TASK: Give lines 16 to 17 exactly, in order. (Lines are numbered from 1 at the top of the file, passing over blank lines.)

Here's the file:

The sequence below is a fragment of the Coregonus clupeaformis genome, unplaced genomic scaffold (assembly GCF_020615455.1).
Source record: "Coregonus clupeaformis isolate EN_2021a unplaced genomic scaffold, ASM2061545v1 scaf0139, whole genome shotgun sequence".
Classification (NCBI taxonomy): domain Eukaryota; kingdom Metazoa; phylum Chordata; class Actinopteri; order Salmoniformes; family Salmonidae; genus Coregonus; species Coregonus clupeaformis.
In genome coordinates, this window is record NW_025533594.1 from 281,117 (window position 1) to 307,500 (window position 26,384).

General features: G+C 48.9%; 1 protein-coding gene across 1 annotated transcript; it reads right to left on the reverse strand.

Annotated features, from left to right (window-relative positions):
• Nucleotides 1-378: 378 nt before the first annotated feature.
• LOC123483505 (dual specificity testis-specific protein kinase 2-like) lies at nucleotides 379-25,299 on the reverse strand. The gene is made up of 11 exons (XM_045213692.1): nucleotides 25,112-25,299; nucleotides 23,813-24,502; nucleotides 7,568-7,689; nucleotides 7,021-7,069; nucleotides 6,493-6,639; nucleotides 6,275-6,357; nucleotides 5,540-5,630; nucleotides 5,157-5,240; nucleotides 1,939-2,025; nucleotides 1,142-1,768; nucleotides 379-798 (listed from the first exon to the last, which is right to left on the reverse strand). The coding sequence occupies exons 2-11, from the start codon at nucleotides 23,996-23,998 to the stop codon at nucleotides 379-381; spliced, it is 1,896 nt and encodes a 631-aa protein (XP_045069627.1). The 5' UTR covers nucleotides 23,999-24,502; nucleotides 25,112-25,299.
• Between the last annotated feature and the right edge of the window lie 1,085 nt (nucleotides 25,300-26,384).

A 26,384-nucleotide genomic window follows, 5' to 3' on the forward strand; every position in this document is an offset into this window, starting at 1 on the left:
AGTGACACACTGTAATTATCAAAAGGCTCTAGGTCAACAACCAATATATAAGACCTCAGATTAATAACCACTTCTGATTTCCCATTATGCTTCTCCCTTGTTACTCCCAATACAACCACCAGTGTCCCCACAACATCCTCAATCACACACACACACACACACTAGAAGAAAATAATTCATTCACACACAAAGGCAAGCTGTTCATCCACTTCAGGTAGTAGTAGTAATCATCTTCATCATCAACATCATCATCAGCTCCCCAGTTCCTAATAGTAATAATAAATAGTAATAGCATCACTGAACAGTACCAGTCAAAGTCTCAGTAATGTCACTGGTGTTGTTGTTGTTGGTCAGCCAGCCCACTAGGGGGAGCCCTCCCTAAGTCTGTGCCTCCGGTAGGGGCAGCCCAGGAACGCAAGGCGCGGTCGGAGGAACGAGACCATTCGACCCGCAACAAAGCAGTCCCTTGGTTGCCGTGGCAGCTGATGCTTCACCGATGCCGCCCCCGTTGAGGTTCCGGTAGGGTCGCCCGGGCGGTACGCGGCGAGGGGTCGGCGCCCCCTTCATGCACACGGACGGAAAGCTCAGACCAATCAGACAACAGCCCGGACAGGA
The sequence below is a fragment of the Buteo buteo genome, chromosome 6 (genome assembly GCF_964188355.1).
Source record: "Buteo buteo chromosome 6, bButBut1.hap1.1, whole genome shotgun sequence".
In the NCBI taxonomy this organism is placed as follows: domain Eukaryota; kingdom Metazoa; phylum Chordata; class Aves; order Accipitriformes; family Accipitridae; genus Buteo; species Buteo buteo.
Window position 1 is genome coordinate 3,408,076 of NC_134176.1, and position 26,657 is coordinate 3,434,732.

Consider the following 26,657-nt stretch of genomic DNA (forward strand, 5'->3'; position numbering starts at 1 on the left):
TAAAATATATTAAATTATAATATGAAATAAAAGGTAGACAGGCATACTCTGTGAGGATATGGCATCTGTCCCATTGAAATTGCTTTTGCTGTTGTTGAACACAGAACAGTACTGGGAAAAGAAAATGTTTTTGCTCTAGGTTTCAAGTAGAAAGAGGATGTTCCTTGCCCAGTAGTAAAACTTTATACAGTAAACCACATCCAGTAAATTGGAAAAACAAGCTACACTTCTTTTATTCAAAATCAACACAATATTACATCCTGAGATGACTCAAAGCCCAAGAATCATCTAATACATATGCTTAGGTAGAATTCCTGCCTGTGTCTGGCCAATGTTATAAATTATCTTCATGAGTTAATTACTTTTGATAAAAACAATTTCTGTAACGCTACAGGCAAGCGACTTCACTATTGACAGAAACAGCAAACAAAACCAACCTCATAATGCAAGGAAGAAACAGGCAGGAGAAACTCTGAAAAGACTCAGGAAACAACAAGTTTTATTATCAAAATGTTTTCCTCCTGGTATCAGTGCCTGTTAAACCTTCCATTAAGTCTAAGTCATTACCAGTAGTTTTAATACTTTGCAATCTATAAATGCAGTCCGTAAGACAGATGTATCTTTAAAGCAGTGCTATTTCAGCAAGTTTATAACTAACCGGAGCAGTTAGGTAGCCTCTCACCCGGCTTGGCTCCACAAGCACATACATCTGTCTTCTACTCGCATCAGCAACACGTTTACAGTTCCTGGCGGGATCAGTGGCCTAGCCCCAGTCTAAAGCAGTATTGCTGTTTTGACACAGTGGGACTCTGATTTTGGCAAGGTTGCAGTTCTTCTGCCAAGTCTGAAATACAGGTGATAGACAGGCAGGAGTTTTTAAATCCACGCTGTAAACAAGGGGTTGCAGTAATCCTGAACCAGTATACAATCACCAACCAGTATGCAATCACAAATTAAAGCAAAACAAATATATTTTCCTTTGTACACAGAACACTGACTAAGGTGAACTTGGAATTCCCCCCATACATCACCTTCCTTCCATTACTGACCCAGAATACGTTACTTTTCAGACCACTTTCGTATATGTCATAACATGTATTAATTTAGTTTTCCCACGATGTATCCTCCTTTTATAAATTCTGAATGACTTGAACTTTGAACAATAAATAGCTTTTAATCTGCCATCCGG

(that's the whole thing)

Consider the following 26,657-nt stretch of genomic DNA (forward strand, 5'->3'; position numbering starts at 1 on the left):
TAAAATATATTAAATTATAATATGAAATAAAAGGTAGACAGGCATACTCTGTGAGGATATGGCATCTGTCCCATTGAAATTGCTTTTGCTGTTGTTGAACACAGAACAGTACTGGGAAAAGAAAATGTTTTTGCTCTAGGTTTCAAGTAGAAAGAGGATGTTCCTTGCCCAGTAGTAAAACTTTATACAGTAAACCACATCCAGTAAATTGGAAAAACAAGCTACACTTCTTTTATTCAAAATCAACACAATATTACATCCTGAGATGACTCAAAGCCCAAGAATCATCTAATACATATGCTTAGGTAGAATTCCTGCCTGTGTCTGGCCAATGTTATAAATTATCTTCATGAGTTAATTACTTTTGATAAAAACAATTTCTGTAACGCTACAGGCAAGCGACTTCACTATTGACAGAAACAGCAAACAAAACCAACCTCATAATGCAAGGAAGAAACAGGCAGGAGAAACTCTGAAAAGACTCAGGAAACAACAAGTTTTATTATCAAAATGTTTTCCTCCTGGTATCAGTGCCTGTTAAACCTTCCATTAAGTCTAAGTCATTACCAGTAGTTTTAATACTTTGCAATCTATAAATGCAGTCCGTAAGACAGATGTATCTTTAAAGCAGTGCTATTTCAGCAAGTTTATAACTAACCGGAGCAGTTAGGTAGCCTCTCACCCGGCTTGGCTCCACAAGCACATACATCTGTCTTCTACTCGCATCAGCAACACGTTTACAGTTCCTGGCGGGATCAGTGGCCTAGCCCCAGTCTAAAGCAGTATTGCTGTTTTGACACAGTGGGACTCTGATTTTGGCAAGGTTGCAGTTCTTCTGCCAAGTCTGAAATACAGGTGATAGACAGGCAGGAGTTTTTAAATCCACGCTGTAAACAAGGGGTTGCAGTAATCCTGAACCAGTATACAATCACCAACCAGTATGCAATCACAAATTAAAGCAAAACAAATATATTTTCCTTTGTACACAGAACACTGACTAAGGTGAACTTGGAATTCCCCCCATACATCACCTTCCTTCCATTACTGACCCAGAATACGTTACTTTTCAGACCACTTTCGTATATGTCATAACATGTATTAATTTAGTTTTCCCACGATGTATCCTCCTTTTATAAATTCTGAATGACTTGAACTTTGAACAATAAATAGCTTTTAATCTGCCATCCGG